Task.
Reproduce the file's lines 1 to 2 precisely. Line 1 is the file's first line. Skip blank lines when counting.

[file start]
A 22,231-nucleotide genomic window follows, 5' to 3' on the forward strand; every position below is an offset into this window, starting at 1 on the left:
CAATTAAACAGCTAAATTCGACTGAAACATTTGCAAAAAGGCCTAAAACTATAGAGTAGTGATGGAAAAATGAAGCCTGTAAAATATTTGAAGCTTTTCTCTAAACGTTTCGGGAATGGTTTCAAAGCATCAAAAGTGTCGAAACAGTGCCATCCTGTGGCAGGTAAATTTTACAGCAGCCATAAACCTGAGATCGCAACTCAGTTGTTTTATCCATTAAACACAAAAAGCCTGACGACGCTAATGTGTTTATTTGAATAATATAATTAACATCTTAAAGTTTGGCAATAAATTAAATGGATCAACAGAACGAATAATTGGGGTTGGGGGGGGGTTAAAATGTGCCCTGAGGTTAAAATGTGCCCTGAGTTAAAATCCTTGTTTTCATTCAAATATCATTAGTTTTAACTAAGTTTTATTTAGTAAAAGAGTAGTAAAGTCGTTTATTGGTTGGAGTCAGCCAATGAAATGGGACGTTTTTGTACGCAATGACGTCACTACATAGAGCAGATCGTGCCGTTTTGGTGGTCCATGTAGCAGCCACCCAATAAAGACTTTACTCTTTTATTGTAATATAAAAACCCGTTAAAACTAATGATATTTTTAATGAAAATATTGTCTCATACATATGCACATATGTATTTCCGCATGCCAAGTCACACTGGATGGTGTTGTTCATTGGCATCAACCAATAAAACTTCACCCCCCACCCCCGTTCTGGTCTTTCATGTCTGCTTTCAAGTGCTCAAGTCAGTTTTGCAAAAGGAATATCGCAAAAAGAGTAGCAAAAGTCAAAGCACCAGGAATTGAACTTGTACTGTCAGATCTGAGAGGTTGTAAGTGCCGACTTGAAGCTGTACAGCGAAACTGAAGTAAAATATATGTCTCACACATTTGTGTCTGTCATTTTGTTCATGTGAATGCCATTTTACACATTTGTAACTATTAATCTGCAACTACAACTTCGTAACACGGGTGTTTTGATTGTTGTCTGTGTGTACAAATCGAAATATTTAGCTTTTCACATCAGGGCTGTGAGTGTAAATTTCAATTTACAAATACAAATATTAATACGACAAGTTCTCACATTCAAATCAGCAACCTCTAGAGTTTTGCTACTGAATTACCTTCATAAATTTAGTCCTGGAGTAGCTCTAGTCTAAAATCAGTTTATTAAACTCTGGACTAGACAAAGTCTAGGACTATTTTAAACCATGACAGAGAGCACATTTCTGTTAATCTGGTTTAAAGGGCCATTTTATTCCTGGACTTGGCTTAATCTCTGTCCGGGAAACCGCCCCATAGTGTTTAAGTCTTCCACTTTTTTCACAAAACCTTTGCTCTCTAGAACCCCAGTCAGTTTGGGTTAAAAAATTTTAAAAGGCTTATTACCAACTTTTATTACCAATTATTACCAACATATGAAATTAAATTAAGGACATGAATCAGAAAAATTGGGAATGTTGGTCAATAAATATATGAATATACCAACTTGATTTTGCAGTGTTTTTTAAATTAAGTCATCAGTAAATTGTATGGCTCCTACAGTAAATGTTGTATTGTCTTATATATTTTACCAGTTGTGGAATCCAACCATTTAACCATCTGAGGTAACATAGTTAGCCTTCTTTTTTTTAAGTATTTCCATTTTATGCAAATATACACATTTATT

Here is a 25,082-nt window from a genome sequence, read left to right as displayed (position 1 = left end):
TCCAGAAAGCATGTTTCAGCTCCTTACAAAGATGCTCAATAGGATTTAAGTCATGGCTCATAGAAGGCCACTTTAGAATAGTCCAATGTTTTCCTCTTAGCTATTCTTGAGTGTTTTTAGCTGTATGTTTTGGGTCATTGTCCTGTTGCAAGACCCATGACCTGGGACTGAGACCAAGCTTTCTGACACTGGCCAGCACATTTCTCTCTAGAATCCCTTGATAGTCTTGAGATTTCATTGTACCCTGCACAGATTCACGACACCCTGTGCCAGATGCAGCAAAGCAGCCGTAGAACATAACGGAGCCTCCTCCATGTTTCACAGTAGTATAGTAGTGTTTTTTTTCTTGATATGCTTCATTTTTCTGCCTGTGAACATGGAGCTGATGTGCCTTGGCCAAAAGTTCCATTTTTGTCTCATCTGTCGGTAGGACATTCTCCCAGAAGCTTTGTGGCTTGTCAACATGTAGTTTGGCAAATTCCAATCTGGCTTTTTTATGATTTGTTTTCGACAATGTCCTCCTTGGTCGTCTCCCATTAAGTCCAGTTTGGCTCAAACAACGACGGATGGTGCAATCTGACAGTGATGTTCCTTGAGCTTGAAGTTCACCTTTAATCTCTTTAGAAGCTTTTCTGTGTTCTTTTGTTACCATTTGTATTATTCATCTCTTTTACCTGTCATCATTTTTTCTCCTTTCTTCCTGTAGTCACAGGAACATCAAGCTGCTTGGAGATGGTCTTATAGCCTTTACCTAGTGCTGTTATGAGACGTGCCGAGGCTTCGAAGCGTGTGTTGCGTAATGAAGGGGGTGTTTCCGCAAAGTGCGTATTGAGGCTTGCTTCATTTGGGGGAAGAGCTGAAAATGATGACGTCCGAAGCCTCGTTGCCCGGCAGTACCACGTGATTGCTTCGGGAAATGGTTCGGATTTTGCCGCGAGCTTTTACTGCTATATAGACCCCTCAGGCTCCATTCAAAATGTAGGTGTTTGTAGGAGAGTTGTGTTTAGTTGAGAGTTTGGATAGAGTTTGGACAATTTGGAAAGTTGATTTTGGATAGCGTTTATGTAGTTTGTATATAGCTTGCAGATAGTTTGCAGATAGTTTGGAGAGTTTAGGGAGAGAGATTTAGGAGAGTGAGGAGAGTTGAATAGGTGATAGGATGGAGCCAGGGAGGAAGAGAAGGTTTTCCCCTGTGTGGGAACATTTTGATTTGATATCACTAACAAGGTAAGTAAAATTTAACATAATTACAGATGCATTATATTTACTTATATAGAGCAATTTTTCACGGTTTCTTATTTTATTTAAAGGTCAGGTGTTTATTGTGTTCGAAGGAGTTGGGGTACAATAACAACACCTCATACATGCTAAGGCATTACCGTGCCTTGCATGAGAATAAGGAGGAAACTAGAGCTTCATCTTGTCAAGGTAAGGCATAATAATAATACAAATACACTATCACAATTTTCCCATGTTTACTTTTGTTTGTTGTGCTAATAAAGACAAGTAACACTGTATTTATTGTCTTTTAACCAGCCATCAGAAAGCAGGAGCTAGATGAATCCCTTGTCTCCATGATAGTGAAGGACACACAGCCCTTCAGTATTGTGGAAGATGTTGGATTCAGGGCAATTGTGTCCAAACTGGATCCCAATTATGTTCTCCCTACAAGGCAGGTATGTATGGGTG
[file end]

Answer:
A 22,231-nucleotide genomic window follows, 5' to 3' on the forward strand; every position below is an offset into this window, starting at 1 on the left:
CAATTAAACAGCTAAATTCGACTGAAACATTTGCAAAAAGGCCTAAAACTATAGAGTAGTGATGGAAAAATGAAGCCTGTAAAATATTTGAAGCTTTTCTCTAAACGTTTCGGGAATGGTTTCAAAGCATCAAAAGTGTCGAAACAGTGCCATCCTGTGGCAGGTAAATTTTACAGCAGCCATAAACCTGAGATCGCAACTCAGTTGTTTTATCCATTAAACACAAAAAGCCTGACGACGCTAATGTGTTTATTTGAATAATATAATTAACATCTTAAAGTTTGGCAATAAATTAAATGGATCAACAGAACGAATAATTGGGGTTGGGGGGGGGTTAAAATGTGCCCTGAGGTTAAAATGTGCCCTGAGTTAAAATCCTTGTTTTCATTCAAATATCATTAGTTTTAACTAAGTTTTATTTAGTAAAAGAGTAGTAAAGTCGTTTATTGGTTGGAGTCAGCCAATGAAATGGGACGTTTTTGTACGCAATGACGTCACTACATAGAGCAGATCGTGCCGTTTTGGTGGTCCATGTAGCAGCCACCCAATAAAGACTTTACTCTTTTATTGTAATATAAAAACCCGTTAAAACTAATGATATTTTTAATGAAAATATTGTCTCATACATATGCACATATGTATTTCCGCATGCCAAGTCACACTGGATGGTGTTGTTCATTGGCATCAACCAATAAAACTTCACCCCCCACCCCCGTTCTGGTCTTTCATGTCTGCTTTCAAGTGCTCAAGTCAGTTTTGCAAAAGGAATATCGCAAAAAGAGTAGCAAAAGTCAAAGCACCAGGAATTGAACTTGTACTGTCAGATCTGAGAGGTTGTAAGTGCCGACTTGAAGCTGTACAGCGAAACTGAAGTAAAATATATGTCTCACACATTTGTGTCTGTCATTTTGTTCATGTGAATGCCATTTTACACATTTGTAACTATTAATCTGCAACTACAACTTCGTAACACGGGTGTTTTGATTGTTGTCTGTGTGTACAAATCGAAATATTTAGCTTTTCACATCAGGGCTGTGAGTGTAAATTTCAATTTACAAATACAAATATTAATACGACAAGTTCTCACATTCAAATCAGCAACCTCTAGAGTTTTGCTACTGAATTACCTTCATAAATTTAGTCCTGGAGTAGCTCTAGTCTAAAATCAGTTTATTAAACTCTGGACTAGACAAAGTCTAGGACTATTTTAAACCATGACAGAGAGCACATTTCTGTTAATCTGGTTTAAAGGGCCATTTTATTCCTGGACTTGGCTTAATCTCTGTCCGGGAAACCGCCCCATAGTGTTTAAGTCTTCCACTTTTTTCACAAAACCTTTGCTCTCTAGAACCCCAGTCAGTTTGGGTTAAAAAATTTTAAAAGGCTTATTACCAACTTTTATTACCAATTATTACCAACATATGAAATTAAATTAAGGACATGAATCAGAAAAATTGGGAATGTTGGTCAATAAATATATGAATATACCAACTTGATTTTGCAGTGTTTTTTAAATTAAGTCATCAGTAAATTGTATGGCTCCTACAGTAAATGTTGTATTGTCTTATATATTTTACCAGTTGTGGAATCCAACCATTTAACCATCTGAGGTAACATAGTTAGCCTTCTTTTTTTTAAGTATTTCCATTTTATGCAAATATACACATTTATT